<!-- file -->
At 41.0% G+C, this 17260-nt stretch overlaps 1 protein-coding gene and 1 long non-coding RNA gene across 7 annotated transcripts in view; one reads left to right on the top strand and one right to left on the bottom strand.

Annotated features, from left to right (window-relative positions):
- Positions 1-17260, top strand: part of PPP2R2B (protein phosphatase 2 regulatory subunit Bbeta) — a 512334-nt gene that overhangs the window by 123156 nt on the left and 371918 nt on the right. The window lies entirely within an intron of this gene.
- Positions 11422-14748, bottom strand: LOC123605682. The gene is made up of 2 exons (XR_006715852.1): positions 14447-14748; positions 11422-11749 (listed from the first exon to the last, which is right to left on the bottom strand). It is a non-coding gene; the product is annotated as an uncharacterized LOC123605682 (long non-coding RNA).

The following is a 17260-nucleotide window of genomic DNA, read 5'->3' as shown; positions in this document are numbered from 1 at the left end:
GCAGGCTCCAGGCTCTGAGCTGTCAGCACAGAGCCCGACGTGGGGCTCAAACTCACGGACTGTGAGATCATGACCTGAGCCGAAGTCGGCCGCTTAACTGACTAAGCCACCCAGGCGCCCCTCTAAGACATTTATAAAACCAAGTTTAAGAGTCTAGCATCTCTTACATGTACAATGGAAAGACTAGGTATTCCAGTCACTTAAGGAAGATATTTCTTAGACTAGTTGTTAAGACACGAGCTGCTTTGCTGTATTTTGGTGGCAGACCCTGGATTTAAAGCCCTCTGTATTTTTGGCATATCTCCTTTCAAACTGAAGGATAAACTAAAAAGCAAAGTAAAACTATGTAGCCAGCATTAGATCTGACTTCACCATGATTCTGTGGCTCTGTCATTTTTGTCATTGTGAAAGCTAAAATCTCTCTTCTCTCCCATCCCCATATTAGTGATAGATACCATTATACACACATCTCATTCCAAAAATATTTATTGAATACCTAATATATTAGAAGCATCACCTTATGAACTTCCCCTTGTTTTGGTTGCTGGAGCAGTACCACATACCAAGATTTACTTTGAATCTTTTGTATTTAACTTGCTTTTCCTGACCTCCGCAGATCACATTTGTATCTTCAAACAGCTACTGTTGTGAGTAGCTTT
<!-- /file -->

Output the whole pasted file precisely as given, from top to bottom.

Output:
At 41.0% G+C, this 17260-nt stretch overlaps 1 protein-coding gene and 1 long non-coding RNA gene across 7 annotated transcripts in view; one reads left to right on the top strand and one right to left on the bottom strand.

Annotated features, from left to right (window-relative positions):
- Positions 1-17260, top strand: part of PPP2R2B (protein phosphatase 2 regulatory subunit Bbeta) — a 512334-nt gene that overhangs the window by 123156 nt on the left and 371918 nt on the right. The window lies entirely within an intron of this gene.
- Positions 11422-14748, bottom strand: LOC123605682. The gene is made up of 2 exons (XR_006715852.1): positions 14447-14748; positions 11422-11749 (listed from the first exon to the last, which is right to left on the bottom strand). It is a non-coding gene; the product is annotated as an uncharacterized LOC123605682 (long non-coding RNA).

The following is a 17260-nucleotide window of genomic DNA, read 5'->3' as shown; positions in this document are numbered from 1 at the left end:
GCAGGCTCCAGGCTCTGAGCTGTCAGCACAGAGCCCGACGTGGGGCTCAAACTCACGGACTGTGAGATCATGACCTGAGCCGAAGTCGGCCGCTTAACTGACTAAGCCACCCAGGCGCCCCTCTAAGACATTTATAAAACCAAGTTTAAGAGTCTAGCATCTCTTACATGTACAATGGAAAGACTAGGTATTCCAGTCACTTAAGGAAGATATTTCTTAGACTAGTTGTTAAGACACGAGCTGCTTTGCTGTATTTTGGTGGCAGACCCTGGATTTAAAGCCCTCTGTATTTTTGGCATATCTCCTTTCAAACTGAAGGATAAACTAAAAAGCAAAGTAAAACTATGTAGCCAGCATTAGATCTGACTTCACCATGATTCTGTGGCTCTGTCATTTTTGTCATTGTGAAAGCTAAAATCTCTCTTCTCTCCCATCCCCATATTAGTGATAGATACCATTATACACACATCTCATTCCAAAAATATTTATTGAATACCTAATATATTAGAAGCATCACCTTATGAACTTCCCCTTGTTTTGGTTGCTGGAGCAGTACCACATACCAAGATTTACTTTGAATCTTTTGTATTTAACTTGCTTTTCCTGACCTCCGCAGATCACATTTGTATCTTCAAACAGCTACTGTTGTGAGTAGCTTT